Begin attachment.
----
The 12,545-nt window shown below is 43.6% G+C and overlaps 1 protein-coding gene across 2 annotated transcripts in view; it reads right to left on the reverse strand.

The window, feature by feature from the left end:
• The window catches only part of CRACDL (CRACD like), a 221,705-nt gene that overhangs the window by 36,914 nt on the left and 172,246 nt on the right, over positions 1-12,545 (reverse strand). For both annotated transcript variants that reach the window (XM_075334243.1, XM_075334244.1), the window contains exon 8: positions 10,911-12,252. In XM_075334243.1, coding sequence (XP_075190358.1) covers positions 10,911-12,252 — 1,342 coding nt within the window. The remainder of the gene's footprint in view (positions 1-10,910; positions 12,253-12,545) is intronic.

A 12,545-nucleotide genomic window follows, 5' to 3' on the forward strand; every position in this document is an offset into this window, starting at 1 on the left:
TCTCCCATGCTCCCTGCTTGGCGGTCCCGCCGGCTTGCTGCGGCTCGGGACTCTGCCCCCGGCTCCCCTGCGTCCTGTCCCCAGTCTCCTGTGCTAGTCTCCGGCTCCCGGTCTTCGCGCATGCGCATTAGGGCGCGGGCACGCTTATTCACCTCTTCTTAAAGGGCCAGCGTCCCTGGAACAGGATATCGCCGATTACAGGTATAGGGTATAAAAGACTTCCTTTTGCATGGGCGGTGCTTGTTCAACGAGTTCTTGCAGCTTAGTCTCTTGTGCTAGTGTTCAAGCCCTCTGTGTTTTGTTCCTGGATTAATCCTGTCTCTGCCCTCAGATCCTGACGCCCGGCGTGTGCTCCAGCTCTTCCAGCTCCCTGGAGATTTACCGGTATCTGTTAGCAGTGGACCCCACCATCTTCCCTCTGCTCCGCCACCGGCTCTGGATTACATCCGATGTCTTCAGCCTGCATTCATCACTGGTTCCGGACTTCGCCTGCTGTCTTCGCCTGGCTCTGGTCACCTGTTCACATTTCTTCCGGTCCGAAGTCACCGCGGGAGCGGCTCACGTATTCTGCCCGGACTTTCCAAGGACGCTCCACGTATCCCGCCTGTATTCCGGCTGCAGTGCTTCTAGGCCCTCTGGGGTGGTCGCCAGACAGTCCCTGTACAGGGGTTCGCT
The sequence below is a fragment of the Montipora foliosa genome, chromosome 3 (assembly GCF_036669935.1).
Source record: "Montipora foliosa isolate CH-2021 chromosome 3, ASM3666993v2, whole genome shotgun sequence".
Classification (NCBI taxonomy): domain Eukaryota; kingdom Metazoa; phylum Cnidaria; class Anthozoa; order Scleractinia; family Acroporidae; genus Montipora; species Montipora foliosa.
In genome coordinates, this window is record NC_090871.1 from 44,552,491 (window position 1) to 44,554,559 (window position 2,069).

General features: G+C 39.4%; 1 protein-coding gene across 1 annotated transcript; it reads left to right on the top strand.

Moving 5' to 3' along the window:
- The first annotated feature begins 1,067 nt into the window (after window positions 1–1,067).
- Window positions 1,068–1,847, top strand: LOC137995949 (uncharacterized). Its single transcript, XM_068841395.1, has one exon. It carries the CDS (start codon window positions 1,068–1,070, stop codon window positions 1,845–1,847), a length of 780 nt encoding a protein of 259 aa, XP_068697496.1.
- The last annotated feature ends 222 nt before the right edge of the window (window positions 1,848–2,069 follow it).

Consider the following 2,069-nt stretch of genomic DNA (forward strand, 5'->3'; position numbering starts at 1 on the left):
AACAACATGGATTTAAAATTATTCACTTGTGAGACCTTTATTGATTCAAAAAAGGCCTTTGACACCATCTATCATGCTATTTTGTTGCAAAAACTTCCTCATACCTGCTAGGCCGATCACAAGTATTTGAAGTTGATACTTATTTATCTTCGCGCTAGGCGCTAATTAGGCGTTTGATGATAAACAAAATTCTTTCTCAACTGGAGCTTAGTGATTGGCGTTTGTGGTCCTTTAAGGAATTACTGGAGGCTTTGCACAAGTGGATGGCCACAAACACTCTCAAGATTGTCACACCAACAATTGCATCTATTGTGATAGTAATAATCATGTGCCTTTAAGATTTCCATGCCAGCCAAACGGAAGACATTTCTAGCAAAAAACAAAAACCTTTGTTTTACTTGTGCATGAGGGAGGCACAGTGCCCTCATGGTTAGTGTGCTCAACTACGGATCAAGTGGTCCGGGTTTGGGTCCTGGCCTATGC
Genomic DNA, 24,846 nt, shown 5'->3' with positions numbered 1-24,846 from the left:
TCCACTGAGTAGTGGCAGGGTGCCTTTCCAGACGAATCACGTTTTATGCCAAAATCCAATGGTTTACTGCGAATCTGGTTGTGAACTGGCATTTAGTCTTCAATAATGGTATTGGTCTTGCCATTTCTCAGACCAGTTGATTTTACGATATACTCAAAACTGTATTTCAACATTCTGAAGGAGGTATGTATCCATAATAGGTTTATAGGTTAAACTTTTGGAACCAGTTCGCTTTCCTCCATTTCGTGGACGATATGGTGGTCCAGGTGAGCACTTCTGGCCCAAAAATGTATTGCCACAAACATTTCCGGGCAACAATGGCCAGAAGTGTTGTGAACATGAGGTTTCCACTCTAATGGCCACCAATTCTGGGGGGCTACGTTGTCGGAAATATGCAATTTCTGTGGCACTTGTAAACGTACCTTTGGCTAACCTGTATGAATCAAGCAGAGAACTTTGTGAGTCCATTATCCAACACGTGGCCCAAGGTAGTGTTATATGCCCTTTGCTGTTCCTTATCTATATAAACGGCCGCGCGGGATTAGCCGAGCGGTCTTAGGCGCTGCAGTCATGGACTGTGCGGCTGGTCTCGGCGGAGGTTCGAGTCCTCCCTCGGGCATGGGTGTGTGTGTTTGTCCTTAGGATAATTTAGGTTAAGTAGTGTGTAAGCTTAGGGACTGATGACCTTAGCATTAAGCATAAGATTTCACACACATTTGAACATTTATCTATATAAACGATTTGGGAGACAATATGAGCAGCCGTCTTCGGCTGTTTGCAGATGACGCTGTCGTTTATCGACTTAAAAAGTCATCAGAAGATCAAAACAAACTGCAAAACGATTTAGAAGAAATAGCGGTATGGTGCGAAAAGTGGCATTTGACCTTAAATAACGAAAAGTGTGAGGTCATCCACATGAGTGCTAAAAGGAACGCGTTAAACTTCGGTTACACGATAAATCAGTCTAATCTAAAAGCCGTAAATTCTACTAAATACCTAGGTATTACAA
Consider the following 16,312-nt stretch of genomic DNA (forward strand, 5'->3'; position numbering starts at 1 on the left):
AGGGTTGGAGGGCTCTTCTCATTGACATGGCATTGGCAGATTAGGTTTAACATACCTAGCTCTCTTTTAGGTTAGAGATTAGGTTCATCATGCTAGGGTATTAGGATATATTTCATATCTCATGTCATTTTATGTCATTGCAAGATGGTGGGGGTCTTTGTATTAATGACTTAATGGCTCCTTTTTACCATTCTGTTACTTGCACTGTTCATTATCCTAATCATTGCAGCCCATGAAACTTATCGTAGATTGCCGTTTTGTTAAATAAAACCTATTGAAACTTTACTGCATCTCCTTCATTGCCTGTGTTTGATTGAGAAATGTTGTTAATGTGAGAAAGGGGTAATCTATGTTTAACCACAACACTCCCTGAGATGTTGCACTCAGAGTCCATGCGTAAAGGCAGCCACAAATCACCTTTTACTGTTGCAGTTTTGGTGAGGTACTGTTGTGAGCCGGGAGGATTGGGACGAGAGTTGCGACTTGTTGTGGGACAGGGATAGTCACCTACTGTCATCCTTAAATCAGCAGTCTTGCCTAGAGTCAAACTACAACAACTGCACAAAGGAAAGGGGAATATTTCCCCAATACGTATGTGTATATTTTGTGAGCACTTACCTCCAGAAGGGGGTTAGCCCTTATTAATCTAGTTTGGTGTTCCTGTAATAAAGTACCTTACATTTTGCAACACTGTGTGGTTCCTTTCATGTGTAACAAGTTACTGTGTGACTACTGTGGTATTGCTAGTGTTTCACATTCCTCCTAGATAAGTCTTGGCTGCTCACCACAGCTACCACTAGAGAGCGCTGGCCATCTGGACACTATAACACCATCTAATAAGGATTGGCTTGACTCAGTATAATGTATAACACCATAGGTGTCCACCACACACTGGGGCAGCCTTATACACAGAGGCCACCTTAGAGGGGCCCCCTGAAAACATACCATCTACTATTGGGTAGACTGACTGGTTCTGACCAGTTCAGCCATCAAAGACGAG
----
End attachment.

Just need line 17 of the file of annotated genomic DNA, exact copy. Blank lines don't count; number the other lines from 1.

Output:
Genomic DNA, 24,846 nt, shown 5'->3' with positions numbered 1-24,846 from the left: